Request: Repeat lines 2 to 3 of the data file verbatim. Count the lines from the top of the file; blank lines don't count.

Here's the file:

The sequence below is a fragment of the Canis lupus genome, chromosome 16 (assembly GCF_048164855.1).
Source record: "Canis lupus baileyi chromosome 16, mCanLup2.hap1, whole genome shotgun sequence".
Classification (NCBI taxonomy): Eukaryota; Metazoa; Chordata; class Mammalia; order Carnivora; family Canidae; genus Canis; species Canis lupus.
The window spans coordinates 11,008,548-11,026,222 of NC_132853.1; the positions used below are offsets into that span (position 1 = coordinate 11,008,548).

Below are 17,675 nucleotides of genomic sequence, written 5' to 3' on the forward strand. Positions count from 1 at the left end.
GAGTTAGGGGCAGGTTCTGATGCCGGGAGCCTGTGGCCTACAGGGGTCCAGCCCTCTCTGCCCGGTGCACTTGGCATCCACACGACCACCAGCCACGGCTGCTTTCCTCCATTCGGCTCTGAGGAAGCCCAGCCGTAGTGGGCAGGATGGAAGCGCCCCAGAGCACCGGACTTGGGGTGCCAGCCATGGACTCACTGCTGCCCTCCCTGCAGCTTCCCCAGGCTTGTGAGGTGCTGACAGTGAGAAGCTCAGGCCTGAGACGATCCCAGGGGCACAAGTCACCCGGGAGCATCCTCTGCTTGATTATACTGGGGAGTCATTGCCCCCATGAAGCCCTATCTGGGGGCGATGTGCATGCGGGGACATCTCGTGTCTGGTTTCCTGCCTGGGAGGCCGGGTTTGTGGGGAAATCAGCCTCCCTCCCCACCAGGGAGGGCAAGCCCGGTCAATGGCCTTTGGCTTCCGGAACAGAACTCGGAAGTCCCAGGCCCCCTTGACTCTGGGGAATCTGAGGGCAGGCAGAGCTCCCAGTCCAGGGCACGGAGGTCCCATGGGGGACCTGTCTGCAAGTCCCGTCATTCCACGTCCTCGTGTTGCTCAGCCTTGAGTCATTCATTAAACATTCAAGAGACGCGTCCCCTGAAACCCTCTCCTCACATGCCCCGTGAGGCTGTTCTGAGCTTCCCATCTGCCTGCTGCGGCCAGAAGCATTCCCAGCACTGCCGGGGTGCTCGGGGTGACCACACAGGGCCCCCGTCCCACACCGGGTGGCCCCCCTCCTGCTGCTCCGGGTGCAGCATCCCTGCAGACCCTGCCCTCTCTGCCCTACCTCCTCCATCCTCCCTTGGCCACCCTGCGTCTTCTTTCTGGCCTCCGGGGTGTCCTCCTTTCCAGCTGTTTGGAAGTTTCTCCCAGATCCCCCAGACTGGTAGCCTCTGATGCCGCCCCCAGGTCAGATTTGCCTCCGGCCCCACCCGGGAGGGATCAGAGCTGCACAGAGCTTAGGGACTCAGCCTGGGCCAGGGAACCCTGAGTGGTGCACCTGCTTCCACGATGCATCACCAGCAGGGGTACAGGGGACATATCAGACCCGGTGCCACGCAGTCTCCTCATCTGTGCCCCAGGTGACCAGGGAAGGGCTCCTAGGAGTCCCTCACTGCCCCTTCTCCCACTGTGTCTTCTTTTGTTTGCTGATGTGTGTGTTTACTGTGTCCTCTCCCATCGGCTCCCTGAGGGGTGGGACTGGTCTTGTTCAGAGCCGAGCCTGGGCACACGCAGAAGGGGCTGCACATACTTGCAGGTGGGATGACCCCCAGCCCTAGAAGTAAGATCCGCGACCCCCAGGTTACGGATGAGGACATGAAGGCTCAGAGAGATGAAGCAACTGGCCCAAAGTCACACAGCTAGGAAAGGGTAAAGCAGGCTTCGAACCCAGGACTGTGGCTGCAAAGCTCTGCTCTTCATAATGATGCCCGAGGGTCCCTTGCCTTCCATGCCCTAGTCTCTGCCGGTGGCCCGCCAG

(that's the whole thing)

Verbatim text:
Source record: "Canis lupus baileyi chromosome 16, mCanLup2.hap1, whole genome shotgun sequence".
Classification (NCBI taxonomy): Eukaryota; Metazoa; Chordata; class Mammalia; order Carnivora; family Canidae; genus Canis; species Canis lupus.